- Don't compare apples to oranges. If your friends have responsibilities you don't then that could explain why they make more. Do they have to manage other employees? Do you have non-salary benefits they don't such as flexible schedules, working from home, stock options, etc.? People don't always talk about the less glamorous side to their jobs so maybe there's a reason they get paid more.
- Have you been at the same company too long? If your company only gives a 3% cost of living increase every year, it's almost certain your pay will not keep up with the market. If you work in a technical area, the cost of your skills may be rising at 10% each year. Switching companies generally gives you a 10-15% increase in salary, so if your company is not paying you your value, consider other options.
- It's in the company's best interest to pay your value. They might think they're getting a great discount by keeping employees under market value, until the cost of replacing and training new employees is factored in. What about lost sales or lost clients? Employees that know they're underpaid will lose their willpower to give it their all.
- Don't assume time or education have value. Focus on your output and what you offer your employer and not on things like how long you've been there to determine your value. Just because you took night classes to get your masters doesn't mean your employer gets any added value, so this alone should not be a reason for a pay increase.
Once you have a good grasp on your true value, approach your company with the evidence. Explain why you're worth more and what you do for them. If you've taken on more responsibility with no or little increase in compensation this is the time (better late than never) to bring it up. Don't approach this with a whiny attitude, but rather a business mindset. Don't threaten to leave or make any rash decisions if they don't agree. If negotiating doesn't work, then contact me at Zach@stratussearch.com and I'll help you determine your market value and a company that will pay you what you're worth.
Jobs are evolving so quickly today your job may not exist in a few years. There's a lot of talk politically about bringing certain jobs back to the U.S. but I wouldn't hedge your bets on that happening. The fact is, technology is the force evolving our job market. A.I. is eliminating jobs and creating new ones at a staggering pace, so you should be prepared to keep up your skills and switch industries if necessary. Even if you are not a spring chicken you can change your career. People are not retiring at all, or retiring very late. Even if you are fifty years old you have seventeen years until you can get social security. You may be working twenty or more years yet. That's a long time to spend in an industry that you don't like, or a dwindling industry. It can be overwhelming to change careers so here are a few pointers:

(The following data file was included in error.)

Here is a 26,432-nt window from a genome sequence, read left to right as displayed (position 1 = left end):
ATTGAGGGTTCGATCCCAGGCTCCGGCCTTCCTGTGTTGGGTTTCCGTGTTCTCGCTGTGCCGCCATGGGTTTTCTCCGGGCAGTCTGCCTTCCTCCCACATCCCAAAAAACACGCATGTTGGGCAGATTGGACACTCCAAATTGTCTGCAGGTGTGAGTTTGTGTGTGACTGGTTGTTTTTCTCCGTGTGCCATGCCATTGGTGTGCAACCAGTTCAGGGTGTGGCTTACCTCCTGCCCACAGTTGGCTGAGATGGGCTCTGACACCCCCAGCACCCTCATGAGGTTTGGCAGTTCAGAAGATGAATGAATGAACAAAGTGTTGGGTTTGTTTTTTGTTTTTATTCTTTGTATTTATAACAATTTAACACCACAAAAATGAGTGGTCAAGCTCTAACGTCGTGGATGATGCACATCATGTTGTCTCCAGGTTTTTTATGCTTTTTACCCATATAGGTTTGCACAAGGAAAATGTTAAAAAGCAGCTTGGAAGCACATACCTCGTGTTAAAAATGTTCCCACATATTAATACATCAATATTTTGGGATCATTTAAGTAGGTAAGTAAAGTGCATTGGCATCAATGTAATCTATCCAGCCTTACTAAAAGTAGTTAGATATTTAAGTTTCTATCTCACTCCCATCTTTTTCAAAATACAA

- Think about how your skills can be used. If you are in sales, you can transfer to another industry pretty easily. You may need to learn a new product, but generally you have a wide variety of options open to you. If you are in finance or accounting you can move into a strategic budgeting position or a financial advisor role. If you are a software engineer you could move into software sales. Write down your skills and figure out how those skills apply to the industry you want to be in.
- Always be learning. Keep up with the latest technology through online tutorials, books, articles, etc. There are so many learning tools available today, at a low or no cost most of the time, there is no excuse. You should always be developing yourself and your skills. Technology evolves fast and you should try to keep up with the skills employers are in need of. Right now that might be natural language processing.
- Use your connections. Send a message to your old college friends that work in the area you'd like to be in. Ask them if their companies have any openings and see what they like about that industry. If you don't have many connections, or at least not in your desired area, go to a meetup group. Meetup.com has networking events for almost anything you can dream up, or you can create your own group.